This incredible survivor, Jessi Decristofaro, 23, went through cancer beginning at the age of 20, and started blogging about her journey for everyone to see. Now, she’s got a huge following, and has provided a community for thousands of cancer survivors like herself.
“Sometimes remission is harder than actual cancer. You’re life was on hold for this long period of time. And now, you live from doctors visit to doctors visit to make sure you’re okay. So it’s really hard and a lot of people just don’t understand unless they’ve been through it themselves,” she told SurvivorNet in an interview about her motivation to communicate with others who have been through cancer.
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Information about Hodgkin’s Lymphoma
Unlike leukemia, which is a disease that results from too many white blood cells, lymphomas are white blood cell cancers that form tumors in the lymphatic system. “Quiet literally, lymph is lymphatic system -phoma means tumors, so lymphoma is white blood cell cancer that forms tumors in the lymphatic system,” Dr. Peter Martin at Weill Cornell Medicine and New York Presbyterian, told SurvivorNet. “This is opposed to leukemia, which is too many white blood cells, typically in the bone marrow or blood stream. Lymphomas, specifically, are white blood cell cancers that form tumors in the lymphatic system.” Dr. Martin was not referring specifically to Wilson’s case.
Within lymphoma, there are Hodgkin’s and non-Hodgkin’s cases. “Hodgkins lymphoma is simply a white blood cell cancer that has a very specific sub-type of white blood cells seen in those tumors called Reed-Sternburg cells or Hodgkin’s lymphoma cells,” says Dr. Martin.
In 2019, there will be about 8,110 new cases of Hodgkin’s lymphoma diagnosed, and about 1,000 deaths due to the disease. Young people and adults can get Hodkin’s Lymphoma, but it’s most common in young adults before the age of 20. The risk rises again after age 55.
Jessi’s cancer journey
Jessi found out she had Hodgkin’s lymphoma about three years ago. “I found out in February of 2016 I was misdiagnosed for years,” Jessi said in the interview. “I went to ten different doctors, they thought I had allergies, acid reflex, muscle strains, they just said it was a mix of all these different things, and couldn’t really tell me.”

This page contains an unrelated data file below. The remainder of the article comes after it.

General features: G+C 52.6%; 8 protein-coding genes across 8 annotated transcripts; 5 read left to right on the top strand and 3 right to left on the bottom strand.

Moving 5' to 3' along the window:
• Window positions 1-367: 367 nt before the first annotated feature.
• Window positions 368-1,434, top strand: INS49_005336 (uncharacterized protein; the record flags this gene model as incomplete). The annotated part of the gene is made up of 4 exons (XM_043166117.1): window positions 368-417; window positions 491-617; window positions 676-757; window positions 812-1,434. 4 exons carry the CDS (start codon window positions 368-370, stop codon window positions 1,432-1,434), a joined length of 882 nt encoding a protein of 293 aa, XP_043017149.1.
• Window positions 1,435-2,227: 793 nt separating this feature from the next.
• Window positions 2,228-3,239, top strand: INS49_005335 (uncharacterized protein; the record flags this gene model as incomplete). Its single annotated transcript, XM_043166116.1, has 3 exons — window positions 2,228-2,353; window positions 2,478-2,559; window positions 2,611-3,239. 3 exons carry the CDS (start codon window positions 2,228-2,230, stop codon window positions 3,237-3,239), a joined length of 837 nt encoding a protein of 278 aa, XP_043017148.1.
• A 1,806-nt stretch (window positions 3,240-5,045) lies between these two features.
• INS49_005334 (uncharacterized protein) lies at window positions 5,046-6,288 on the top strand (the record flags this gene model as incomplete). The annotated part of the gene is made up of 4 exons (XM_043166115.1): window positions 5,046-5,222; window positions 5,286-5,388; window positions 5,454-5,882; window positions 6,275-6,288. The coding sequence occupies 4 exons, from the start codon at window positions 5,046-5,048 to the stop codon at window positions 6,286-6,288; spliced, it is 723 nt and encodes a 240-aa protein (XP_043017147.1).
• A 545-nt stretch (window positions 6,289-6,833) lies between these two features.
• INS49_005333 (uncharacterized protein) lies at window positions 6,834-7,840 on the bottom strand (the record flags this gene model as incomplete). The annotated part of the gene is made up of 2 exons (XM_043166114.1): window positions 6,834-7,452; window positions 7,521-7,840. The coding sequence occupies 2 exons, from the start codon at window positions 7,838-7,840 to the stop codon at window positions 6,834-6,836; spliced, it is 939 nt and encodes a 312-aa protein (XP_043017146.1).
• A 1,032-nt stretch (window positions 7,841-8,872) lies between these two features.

Eventually, Jessi ended up in urgent care, which led her to the ER. “I ended up in one emergency room, where they said they couldn’t treat me, and said I’d have to go on hospice.”
Her mom was not going to settle for that option, and had her transferred to another cancer center where they were they able to treat her. “I was in and out of consciousness, and didn’t really know what was going on,” Jessi said of that time.
Once she was in the second hospital, Jessi was rushed to the ICU and started chemo that night. “You don’t really have time to process it, you just have to do what you have to do,” she said.
When asked about her reasoning for starting a cancer blog, Jessi talked a lot about her experience right after she was diagnosed, “When I was diagnosed, I used Google, I tried to find blogs of other people my age going through the same thing. I wasn’t a big Instagram user at the time. I just couldn’t find anyone who was going through the same thing, so I thought I was totally alone,” Jessi said.
She said that even though she felt shy at first, she knew she had to share her story so that others going through cancer might have a resource to feel a little less lonely, “As crazy as it seems Im a very very private person, so going public was very hard for me, but I knew I had to do it, because there are so many other people going through what I was and they probably felt alone like me.”
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With a very grateful ???? today. Happy #nationalcancersurvivorsday to everyone, even those of us that are still fighting ‘cause if you’re still fighting, you’re surviving. Cheers to another day of health, LIFE, good cells, good vibes, and never taking anything for granted. For those that have had to fight for it, life is SO much more meaningful. ????????♀️????✨#fuckcancer #9livesbitches
And she also said that the process of getting her thoughts down on the page was a helping coping tool while she went through her journey, “And for me it just helped me to write it down. It was like a form of therapy for me.”
By talking about her story openly, Jessi has entered a community of survivors, who all when through treatment around the same time. “The majority of my really close friends I actually met on Instagram through my journey,” she said. “There is a group of people who we all went through treatment together, and I was actually in one of the girl’s weddings!”